I agree with you, of course, that this is de facto confiscation. However, this is de jure a statement of legality. Any state which would pass this law would have no problem defeating any civil suit. Can you say: "My lawyer is better than your lawyer"?

I thought so.

This is a piece of exquisite legislation ... if you are a legislator who is more interested in imposing a "Brave New World" society using "Catch-22" legislation.

Think it can't happen to you?

One word:


Think it can't happen to you because ... Hey! ... you live in a strong Republican state?

Three words: Hillary Rodham Clinton.

Three more words: Barack Hussein Obama.

Not to mention John McCain (Arnie, who signed the Microstamping bill in California, endorsed McCain) and Mitt Romney.

That's right. If these bills pass the sniff-test in Indiana, Illinois and Mississippi, there's no reason to expect that similar laws won't be enacted by the Federal Government.

At this time, it doesn't matter WHO is elected president. There are no electable presidential candidates with a strong 2nd Amendment position.

The answer to all of your questions, Andrew, is that we need to establish clear communications with our state and federal legislators.

We can only hope that our brothers in these states step HARD on these very very bad bills, before they set a precedent. Don't expect the NRA to drive the protests; this isn't even on their horizon.
UPDATE: February 3, 2008:
In case I neglected to mention it (as I am certain), Maryland introduced a similar bill.

UPDATE: February 5, 2008:

Rivrdog presents a supporting view, although I don't completely agree with all of his statements.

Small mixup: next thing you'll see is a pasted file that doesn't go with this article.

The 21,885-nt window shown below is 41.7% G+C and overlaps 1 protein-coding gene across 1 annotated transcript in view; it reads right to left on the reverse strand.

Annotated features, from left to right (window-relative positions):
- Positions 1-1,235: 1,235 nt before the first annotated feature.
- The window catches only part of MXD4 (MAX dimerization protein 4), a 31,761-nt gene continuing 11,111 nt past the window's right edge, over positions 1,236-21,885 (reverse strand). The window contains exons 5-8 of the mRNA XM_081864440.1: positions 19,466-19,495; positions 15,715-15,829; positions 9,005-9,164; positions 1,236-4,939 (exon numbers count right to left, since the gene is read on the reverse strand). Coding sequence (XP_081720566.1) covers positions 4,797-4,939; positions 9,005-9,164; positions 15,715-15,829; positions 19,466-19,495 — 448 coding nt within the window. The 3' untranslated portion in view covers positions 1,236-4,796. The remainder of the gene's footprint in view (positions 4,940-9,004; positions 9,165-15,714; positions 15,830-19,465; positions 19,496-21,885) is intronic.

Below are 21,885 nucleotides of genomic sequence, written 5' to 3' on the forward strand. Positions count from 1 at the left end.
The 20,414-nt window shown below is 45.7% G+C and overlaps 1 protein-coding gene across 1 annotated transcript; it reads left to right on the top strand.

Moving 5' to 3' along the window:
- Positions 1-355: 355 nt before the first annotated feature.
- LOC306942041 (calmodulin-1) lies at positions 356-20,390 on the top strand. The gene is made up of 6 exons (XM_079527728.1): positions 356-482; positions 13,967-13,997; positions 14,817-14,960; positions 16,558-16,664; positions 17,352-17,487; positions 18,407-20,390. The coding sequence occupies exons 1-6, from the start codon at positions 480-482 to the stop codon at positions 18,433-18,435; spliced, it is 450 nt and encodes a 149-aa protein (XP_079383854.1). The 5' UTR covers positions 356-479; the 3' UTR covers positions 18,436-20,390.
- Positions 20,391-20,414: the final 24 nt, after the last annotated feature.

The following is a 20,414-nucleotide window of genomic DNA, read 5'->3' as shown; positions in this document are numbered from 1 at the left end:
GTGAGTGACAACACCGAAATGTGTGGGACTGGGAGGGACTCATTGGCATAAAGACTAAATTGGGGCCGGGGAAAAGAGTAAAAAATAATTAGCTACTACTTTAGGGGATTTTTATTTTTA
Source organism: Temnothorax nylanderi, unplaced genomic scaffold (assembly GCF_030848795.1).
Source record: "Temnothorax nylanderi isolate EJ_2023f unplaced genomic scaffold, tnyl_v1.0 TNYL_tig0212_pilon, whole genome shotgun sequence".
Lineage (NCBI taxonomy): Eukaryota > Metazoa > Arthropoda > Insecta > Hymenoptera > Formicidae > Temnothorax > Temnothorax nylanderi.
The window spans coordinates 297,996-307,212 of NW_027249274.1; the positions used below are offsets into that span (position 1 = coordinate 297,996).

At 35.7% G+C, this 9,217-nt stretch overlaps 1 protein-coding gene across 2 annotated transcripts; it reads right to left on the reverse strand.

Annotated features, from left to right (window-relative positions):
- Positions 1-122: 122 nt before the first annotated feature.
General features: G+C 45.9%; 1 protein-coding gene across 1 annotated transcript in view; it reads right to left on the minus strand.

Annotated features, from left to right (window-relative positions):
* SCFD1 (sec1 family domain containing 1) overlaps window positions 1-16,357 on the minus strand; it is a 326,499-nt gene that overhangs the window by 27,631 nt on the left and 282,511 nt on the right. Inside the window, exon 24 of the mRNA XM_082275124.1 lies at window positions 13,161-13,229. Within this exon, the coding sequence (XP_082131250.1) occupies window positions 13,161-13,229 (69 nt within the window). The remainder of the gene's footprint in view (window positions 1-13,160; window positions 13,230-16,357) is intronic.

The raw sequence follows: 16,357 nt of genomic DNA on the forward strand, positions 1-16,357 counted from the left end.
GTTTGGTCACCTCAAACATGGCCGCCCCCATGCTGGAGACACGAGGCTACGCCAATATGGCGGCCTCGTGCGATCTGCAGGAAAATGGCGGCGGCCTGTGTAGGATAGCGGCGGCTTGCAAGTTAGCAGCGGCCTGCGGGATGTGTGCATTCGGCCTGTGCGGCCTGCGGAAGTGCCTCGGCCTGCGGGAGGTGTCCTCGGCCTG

I think that the majority of these bills will dwindle into obscurity, because they are so obviously ill-conceived and badly phrased. The text is full of logical fallacies and potential for uncontrolled governmental abuse, no responsible legislature would allow them to advance 'out of committee'.

Yet I recognize that the politicians who would sponsor such obviously fraudulent legislation have friends who are equally disprespecting of the rights of their constituents, and there is no logical reason to expect that men of ill-faith will not prevail.

Still, I do not expect that the result will be tantamount to war ... evil, demeaning, en turbulent civil war as Rivrdog suggests. On the other hand, I can see no reason why reasonable men who love their country and the freedoms it represents might not conceivably react dramatically against shameless politicians who introduce legislation, obviously designed (if not intended) to undermine the security and freedoms of our country.